For the first time, President John Mahama has reacted directly to the raging controversy over government’s intention to facilitate the trip of 200 pastors to Israel for a pilgrimage, as the pastors demand the identities of the sponsors.
According to the men of God, even though government claimed some philanthropists are footing the $600,000 bill for the Israeli trip, they would want to know their identities and the source of their money.
Apparently frustrated by the twist taken by the planned trip, President Mahama sneaked in the topic on Tuesday when he arranged a meeting with Christian leaders at the Flagstaff House.
The meeting also briefed the president on preparations being made for a planned National Prayer and Fasting Day in the first week of April.
At the meeting, a clearly unhappy President Mahama responded to the intense bashings the National Democratic Congress (NDC) has been subjected to since news of the pilgrimage became public, saying “Unfortunately, the whole intent [of the Israeli Pilgrimage] has been misunderstood and it has created some negative circumstances under which various church groups are writing and saying we don’t want to participate.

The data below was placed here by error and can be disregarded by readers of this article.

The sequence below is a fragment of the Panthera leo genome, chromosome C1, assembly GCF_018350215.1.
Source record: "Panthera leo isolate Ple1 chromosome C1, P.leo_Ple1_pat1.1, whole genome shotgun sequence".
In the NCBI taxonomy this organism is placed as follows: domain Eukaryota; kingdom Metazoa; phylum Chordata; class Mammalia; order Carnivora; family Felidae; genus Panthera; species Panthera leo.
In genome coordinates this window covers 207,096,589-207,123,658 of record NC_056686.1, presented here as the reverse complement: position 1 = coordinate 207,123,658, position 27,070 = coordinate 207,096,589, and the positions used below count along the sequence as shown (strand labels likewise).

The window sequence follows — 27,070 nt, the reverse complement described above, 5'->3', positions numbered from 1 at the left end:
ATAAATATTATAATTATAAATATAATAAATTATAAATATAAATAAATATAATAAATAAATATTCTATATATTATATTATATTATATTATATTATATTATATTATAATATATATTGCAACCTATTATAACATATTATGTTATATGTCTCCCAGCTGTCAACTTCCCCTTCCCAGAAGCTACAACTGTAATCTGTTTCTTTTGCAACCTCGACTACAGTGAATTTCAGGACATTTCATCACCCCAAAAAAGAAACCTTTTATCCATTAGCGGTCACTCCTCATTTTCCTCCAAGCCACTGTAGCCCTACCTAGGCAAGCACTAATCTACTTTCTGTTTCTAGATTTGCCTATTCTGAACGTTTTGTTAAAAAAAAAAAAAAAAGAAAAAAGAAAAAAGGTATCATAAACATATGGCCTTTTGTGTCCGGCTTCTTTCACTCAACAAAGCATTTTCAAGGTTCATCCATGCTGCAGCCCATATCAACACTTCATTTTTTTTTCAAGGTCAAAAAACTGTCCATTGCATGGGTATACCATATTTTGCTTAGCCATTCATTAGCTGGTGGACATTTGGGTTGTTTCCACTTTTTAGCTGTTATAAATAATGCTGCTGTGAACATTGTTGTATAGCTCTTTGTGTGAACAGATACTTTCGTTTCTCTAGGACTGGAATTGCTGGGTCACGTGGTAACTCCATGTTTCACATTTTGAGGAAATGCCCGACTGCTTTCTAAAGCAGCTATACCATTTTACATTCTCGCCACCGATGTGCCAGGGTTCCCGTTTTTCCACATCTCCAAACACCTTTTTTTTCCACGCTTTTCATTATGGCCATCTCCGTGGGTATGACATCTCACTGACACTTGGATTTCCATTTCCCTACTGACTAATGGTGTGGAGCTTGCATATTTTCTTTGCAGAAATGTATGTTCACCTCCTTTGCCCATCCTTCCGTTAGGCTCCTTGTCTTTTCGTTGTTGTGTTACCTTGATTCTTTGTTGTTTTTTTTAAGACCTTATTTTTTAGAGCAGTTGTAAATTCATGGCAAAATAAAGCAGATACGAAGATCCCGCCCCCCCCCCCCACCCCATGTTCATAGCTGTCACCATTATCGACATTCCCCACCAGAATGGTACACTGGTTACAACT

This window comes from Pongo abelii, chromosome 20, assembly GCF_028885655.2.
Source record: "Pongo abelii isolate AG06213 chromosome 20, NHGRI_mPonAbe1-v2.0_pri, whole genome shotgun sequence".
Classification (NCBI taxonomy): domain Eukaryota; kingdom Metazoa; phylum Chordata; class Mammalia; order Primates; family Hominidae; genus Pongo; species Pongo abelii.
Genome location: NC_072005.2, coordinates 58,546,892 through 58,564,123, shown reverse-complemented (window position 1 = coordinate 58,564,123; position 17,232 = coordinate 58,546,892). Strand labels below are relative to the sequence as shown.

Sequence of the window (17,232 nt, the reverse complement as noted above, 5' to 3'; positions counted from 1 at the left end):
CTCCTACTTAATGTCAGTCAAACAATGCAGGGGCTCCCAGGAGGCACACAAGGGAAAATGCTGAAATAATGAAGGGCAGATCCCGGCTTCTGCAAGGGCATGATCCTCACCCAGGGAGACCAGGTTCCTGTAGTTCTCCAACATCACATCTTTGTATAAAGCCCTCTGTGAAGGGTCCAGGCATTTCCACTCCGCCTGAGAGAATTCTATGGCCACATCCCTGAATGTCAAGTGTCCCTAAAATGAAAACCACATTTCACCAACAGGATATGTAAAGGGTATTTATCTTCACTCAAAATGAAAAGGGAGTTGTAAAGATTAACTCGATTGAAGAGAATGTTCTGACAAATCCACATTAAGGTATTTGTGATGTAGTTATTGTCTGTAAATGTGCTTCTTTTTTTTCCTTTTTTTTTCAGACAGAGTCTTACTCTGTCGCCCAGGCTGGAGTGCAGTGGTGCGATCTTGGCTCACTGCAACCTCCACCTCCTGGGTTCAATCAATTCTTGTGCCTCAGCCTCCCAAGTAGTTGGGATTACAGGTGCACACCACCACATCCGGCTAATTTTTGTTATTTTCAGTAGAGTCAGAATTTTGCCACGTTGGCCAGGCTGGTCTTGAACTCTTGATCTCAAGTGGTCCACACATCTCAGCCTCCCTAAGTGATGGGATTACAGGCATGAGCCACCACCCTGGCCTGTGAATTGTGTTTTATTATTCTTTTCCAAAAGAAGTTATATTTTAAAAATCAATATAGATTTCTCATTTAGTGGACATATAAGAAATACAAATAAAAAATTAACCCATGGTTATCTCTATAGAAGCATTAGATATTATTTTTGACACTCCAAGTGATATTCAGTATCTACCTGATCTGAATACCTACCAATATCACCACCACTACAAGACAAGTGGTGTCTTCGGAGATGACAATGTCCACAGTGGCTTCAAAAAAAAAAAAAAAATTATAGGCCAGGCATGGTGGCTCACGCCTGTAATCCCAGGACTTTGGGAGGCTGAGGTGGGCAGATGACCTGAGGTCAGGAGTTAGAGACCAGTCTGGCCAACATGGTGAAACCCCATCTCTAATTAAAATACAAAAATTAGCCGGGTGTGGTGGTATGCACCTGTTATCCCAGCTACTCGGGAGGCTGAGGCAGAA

"We respect the various organisations but I want to clarify that it is from private sponsorship”.
A committee is said to have been put in place to work on a common position. But even before the committee meets, the pastors are already divided over the issue with some vehemently opposing the move for government sponsorship and facilitation.
Daily Guide gathered that this challenge was thrown to the Christian leaders in a closed door meeting at the Flagstaff House, but there were so much divided opinions among the clergy men about the president’s question that they decided to set up a committee to advise government on the thorny topic.
Even though President Mahama reiterated that government is in no way funding the trip as reported, government officials failed to mention the names of the alleged philanthropists.
Rev. Martey insisted that he would need to know the source of the funding to even consider supporting the proposal, wondering if the sponsors represent gay interest.
According to the Moderator, he would not want to have anything to do with gays and, therefore, the sponsors should be identified.
Bishop Joseph Osei Bonsu, the President of the Catholic Bishops’ Conference, who was not at the meeting, also disagrees with the rationale behind the trip, insisting that the timing is wrong, particularly in the face of the national crisis.
According to him, the funds for the trip should rather be channeled into poverty eradication programmes.
He said they have not been told about the faces behind the sponsorship and that he would rather advise the sponsors to commit the resources to good use by not giving them to any pastor for a jolly ride to Israel.
He said the prayers could be said in Ghana without going to Israel.
Source: Daily Guide
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